Norfolk County Council (NCC), as one of two UK partners in Interreg Europe project BID-REX alongside the University of East Anglia (UEA), organised a very successful two-day conference across two locations showcasing the wonderful biodiversity and cultural heritage of the county.
As part of the project, representatives from the six partner regions attended: Catalonia, the Basque Country, Slovenia, Belgium, Italy and Hungary.
Day one of the conference took place at the British Trust for Ornithology (BTO) in Thetford. The 60 attendees were welcomed by Cllr Martin Wilby of Norfolk County Council followed by talks from Stuart Newson (BTO) on how technology enables collection of high quality data with examples of bats, bush crickets and acoustic monitoring. Dawn Balmer (BTO) then presented the range of projects the BTO runs, the different approaches and how surveys are organised. Then Andy Musgrove (BTO) talked about the BirdTrack system, allowing birdwatchers to submit, store and share their observations.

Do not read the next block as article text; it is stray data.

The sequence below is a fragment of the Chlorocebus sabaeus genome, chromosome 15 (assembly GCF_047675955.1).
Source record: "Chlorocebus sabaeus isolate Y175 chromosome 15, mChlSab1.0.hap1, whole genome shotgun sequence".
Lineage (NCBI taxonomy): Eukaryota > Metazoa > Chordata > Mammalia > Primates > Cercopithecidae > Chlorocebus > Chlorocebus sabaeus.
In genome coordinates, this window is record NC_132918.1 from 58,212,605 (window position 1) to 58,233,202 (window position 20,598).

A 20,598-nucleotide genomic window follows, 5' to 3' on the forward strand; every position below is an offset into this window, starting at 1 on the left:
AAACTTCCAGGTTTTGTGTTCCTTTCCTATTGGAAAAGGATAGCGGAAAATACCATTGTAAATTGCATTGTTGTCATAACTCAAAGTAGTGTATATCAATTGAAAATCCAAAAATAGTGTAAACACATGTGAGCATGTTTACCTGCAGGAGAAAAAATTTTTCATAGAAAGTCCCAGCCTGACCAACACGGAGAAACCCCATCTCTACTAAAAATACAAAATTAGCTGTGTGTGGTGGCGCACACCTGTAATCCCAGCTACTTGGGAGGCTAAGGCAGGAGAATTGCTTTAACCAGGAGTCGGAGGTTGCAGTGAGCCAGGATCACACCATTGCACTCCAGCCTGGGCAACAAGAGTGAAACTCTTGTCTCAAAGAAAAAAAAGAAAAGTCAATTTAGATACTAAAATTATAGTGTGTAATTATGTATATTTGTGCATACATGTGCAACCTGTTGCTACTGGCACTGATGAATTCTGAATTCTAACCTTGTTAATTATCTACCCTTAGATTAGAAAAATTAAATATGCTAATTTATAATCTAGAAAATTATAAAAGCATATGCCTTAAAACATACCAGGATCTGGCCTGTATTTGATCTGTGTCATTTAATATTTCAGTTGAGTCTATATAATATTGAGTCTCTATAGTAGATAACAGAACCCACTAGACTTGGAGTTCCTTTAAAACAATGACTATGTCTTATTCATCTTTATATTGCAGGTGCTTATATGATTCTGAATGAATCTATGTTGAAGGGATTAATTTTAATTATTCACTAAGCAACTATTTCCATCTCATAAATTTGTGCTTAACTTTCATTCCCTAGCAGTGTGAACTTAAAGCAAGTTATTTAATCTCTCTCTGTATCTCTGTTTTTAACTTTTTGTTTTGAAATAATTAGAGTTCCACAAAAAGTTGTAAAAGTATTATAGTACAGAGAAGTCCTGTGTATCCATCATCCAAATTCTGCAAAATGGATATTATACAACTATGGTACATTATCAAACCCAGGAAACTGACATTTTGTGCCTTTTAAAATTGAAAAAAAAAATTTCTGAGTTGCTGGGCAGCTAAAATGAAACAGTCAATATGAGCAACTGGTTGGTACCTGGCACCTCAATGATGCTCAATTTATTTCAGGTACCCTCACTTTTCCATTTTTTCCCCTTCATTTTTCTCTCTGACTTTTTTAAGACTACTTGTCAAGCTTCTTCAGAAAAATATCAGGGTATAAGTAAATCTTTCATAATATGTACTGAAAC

County Recorders were then given the spotlight they deserve for their hard work helping local recording. Andy Brazil and Tony Leech explaining how data is collected and how volunteers can help with recording fungi.
Talks then moved further afield with Keiron Brown of the Field Studies Council, who presented the exciting BioLinks project which is helping to train and upskill volunteers to develop invertebrate identification skills. The project is also looking at recruiting new volunteers through the creation of emotional links to certain species. The way forward perhaps?
Following a very successful networking lunch of local Norfolk produce, Tom Hunt of the Association of Local Environmental Record Centres (ALERC) provided an insight into data verification and the accreditation scheme established by ALERC. This theme was to be discussed by BID-REX project partners during their workshop later in the week and provided valuable talking points.
John Van Breeda, of BiodiverseIT, presented the Indicia toolkit and how the data can be mobilised effectively. Another important topic under discussion during BID-REX workshops. Capping off talks for the day was Rob Hawkes from the University of East Anglia. Rob presented some biodiversity outcomes of landscape-scale management experiments carried out on the local site of Brandon Heath. Special focus was given on close collaboration with local recorders and talks continued through to a visit to the site of the experiment.
All presentations from the day are available on the library page of the BID-REX Interreg Europe website.